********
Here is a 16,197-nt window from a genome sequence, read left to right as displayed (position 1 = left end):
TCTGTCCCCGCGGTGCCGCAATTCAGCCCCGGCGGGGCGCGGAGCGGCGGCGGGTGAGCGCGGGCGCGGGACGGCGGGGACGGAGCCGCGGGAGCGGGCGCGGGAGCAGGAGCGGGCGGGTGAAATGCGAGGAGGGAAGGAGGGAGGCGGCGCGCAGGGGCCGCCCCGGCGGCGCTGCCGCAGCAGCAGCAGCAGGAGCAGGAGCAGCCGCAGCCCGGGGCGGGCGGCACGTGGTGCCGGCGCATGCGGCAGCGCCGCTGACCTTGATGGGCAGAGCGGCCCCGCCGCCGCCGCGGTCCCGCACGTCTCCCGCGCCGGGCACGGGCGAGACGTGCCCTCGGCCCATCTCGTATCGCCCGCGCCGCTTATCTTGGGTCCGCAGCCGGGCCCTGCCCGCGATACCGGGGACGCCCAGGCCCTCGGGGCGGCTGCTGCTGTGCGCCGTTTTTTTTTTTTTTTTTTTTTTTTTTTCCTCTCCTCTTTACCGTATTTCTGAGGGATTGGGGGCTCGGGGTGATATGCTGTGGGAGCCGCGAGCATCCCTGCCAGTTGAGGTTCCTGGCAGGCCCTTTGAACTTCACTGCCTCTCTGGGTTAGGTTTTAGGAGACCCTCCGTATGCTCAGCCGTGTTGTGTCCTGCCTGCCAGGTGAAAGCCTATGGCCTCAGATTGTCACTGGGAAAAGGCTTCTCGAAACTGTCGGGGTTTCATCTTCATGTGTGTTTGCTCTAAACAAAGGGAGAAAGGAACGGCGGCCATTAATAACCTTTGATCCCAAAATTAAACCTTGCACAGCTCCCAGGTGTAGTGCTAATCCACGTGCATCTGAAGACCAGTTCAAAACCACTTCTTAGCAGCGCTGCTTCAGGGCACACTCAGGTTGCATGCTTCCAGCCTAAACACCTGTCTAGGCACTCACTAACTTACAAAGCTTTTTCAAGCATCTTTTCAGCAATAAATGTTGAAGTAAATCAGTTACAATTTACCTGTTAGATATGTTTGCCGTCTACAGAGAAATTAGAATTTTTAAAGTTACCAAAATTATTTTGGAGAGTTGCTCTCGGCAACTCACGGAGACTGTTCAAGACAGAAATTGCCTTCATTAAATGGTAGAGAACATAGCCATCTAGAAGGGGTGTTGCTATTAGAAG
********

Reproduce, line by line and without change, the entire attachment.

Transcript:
Here is a 16,197-nt window from a genome sequence, read left to right as displayed (position 1 = left end):
TCTGTCCCCGCGGTGCCGCAATTCAGCCCCGGCGGGGCGCGGAGCGGCGGCGGGTGAGCGCGGGCGCGGGACGGCGGGGACGGAGCCGCGGGAGCGGGCGCGGGAGCAGGAGCGGGCGGGTGAAATGCGAGGAGGGAAGGAGGGAGGCGGCGCGCAGGGGCCGCCCCGGCGGCGCTGCCGCAGCAGCAGCAGCAGGAGCAGGAGCAGCCGCAGCCCGGGGCGGGCGGCACGTGGTGCCGGCGCATGCGGCAGCGCCGCTGACCTTGATGGGCAGAGCGGCCCCGCCGCCGCCGCGGTCCCGCACGTCTCCCGCGCCGGGCACGGGCGAGACGTGCCCTCGGCCCATCTCGTATCGCCCGCGCCGCTTATCTTGGGTCCGCAGCCGGGCCCTGCCCGCGATACCGGGGACGCCCAGGCCCTCGGGGCGGCTGCTGCTGTGCGCCGTTTTTTTTTTTTTTTTTTTTTTTTTTTCCTCTCCTCTTTACCGTATTTCTGAGGGATTGGGGGCTCGGGGTGATATGCTGTGGGAGCCGCGAGCATCCCTGCCAGTTGAGGTTCCTGGCAGGCCCTTTGAACTTCACTGCCTCTCTGGGTTAGGTTTTAGGAGACCCTCCGTATGCTCAGCCGTGTTGTGTCCTGCCTGCCAGGTGAAAGCCTATGGCCTCAGATTGTCACTGGGAAAAGGCTTCTCGAAACTGTCGGGGTTTCATCTTCATGTGTGTTTGCTCTAAACAAAGGGAGAAAGGAACGGCGGCCATTAATAACCTTTGATCCCAAAATTAAACCTTGCACAGCTCCCAGGTGTAGTGCTAATCCACGTGCATCTGAAGACCAGTTCAAAACCACTTCTTAGCAGCGCTGCTTCAGGGCACACTCAGGTTGCATGCTTCCAGCCTAAACACCTGTCTAGGCACTCACTAACTTACAAAGCTTTTTCAAGCATCTTTTCAGCAATAAATGTTGAAGTAAATCAGTTACAATTTACCTGTTAGATATGTTTGCCGTCTACAGAGAAATTAGAATTTTTAAAGTTACCAAAATTATTTTGGAGAGTTGCTCTCGGCAACTCACGGAGACTGTTCAAGACAGAAATTGCCTTCATTAAATGGTAGAGAACATAGCCATCTAGAAGGGGTGTTGCTATTAGAAG